Mr Odinga said they are campaigning for electoral justice, police reforms, judicial independence, restructuring and strengthening devolution and the restructuring of the Executive.

Jubilee uses divide and rule strategy to defeat Raila

Raila Odinga
Nasa leader Raila Odinga addresses journalists in Kisumu on December 4, 2017. Jubilee Party is against Mr Odinga's plan to swear himself in as president of Kenya. PHOTO | TONNY OMONDI | NATION MEDIA GROUP 
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President Uhuru Kenyatta’s Jubilee Party has set a March 2018 deadline to isolate Nasa leader Raila Odinga from his co-principals in a two-pronged approach of government appointments and a divide-and-rule approach.
The Jubilee Party is aggressively reaching out to Nasa co-principals Musalia Mudavadi and Kalonzo Musyoka for a proposal to be included in government, with various lieutenants in Mr Odinga’s ODM camp also being targeted.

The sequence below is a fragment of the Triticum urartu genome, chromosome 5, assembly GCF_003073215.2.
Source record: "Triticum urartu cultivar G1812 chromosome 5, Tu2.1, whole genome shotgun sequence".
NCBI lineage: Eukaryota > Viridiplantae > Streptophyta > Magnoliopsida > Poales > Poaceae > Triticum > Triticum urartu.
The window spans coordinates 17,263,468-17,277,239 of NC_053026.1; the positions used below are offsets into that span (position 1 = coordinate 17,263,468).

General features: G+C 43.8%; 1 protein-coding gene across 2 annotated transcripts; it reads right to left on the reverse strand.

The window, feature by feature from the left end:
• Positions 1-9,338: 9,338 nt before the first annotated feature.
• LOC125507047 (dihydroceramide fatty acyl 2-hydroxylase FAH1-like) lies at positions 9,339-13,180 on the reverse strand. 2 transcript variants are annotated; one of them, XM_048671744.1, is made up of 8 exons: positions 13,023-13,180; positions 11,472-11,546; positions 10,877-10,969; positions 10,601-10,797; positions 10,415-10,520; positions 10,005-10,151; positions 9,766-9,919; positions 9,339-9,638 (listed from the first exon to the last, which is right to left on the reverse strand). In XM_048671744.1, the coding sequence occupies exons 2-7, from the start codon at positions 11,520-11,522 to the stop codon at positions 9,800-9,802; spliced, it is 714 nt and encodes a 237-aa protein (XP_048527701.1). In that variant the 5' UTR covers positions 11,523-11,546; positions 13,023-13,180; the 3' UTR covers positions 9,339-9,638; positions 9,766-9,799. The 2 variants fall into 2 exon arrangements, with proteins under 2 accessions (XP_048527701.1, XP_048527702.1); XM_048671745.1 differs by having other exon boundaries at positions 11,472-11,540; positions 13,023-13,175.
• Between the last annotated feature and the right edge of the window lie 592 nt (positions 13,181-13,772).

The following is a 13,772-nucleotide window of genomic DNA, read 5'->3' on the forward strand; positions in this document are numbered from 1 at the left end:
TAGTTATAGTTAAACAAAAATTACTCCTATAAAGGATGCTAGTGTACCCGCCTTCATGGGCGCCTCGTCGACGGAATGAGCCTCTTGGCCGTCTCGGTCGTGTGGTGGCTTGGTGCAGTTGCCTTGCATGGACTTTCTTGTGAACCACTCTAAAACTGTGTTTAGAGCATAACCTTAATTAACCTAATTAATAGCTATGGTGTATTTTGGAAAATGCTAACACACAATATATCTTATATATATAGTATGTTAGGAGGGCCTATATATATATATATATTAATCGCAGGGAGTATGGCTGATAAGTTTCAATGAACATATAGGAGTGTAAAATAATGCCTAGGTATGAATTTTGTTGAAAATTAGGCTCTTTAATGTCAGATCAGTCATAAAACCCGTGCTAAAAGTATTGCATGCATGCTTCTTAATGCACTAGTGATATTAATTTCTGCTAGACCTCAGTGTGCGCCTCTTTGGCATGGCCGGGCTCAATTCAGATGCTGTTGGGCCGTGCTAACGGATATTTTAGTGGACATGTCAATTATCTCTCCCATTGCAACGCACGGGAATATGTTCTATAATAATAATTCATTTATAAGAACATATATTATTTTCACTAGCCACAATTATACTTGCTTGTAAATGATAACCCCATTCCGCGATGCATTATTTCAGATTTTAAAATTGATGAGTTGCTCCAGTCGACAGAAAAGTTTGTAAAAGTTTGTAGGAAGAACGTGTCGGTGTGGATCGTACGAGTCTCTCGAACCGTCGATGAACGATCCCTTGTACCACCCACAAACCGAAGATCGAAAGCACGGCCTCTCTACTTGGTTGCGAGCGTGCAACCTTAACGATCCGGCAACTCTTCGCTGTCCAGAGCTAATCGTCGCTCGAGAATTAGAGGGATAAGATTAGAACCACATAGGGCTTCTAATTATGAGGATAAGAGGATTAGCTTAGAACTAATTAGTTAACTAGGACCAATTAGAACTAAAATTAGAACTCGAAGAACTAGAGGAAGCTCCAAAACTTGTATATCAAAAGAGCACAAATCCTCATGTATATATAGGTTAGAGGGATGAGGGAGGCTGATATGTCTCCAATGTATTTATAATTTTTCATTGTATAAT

The ruling party is also working to portray ODM as the bully in the opposition coalition with the aim of convincing the weaker parties to walk out of the coalition.
Mr Mudavadi has said that he has been approached to switch allegiance.
“Some leaders in Jubilee are pleading with me to abandon the reform train,” Mr Mudavadi said in a statement shared by his party on Tuesday.
According to him, the Jubilee leaders were asking him to slow down his support for Mr Odinga.
“(They are saying) that I should calm down; let them get on the gravy train,” Mr Mudavadi said, warning, “They don’t know what steel I am made of.
"This is my New Year message to them; let me assure you I cannot jump off this electoral justice reform train into an empty cattle carriage,” he said.
That Jubilee would want to scuttle the opposition has not been in doubt, with various leaders the Daily Nation spoke to saying they have been reaching out to the ‘good apples’ in Nasa, by which they meant Nasa leaders who are not perceived as diehard party supporters.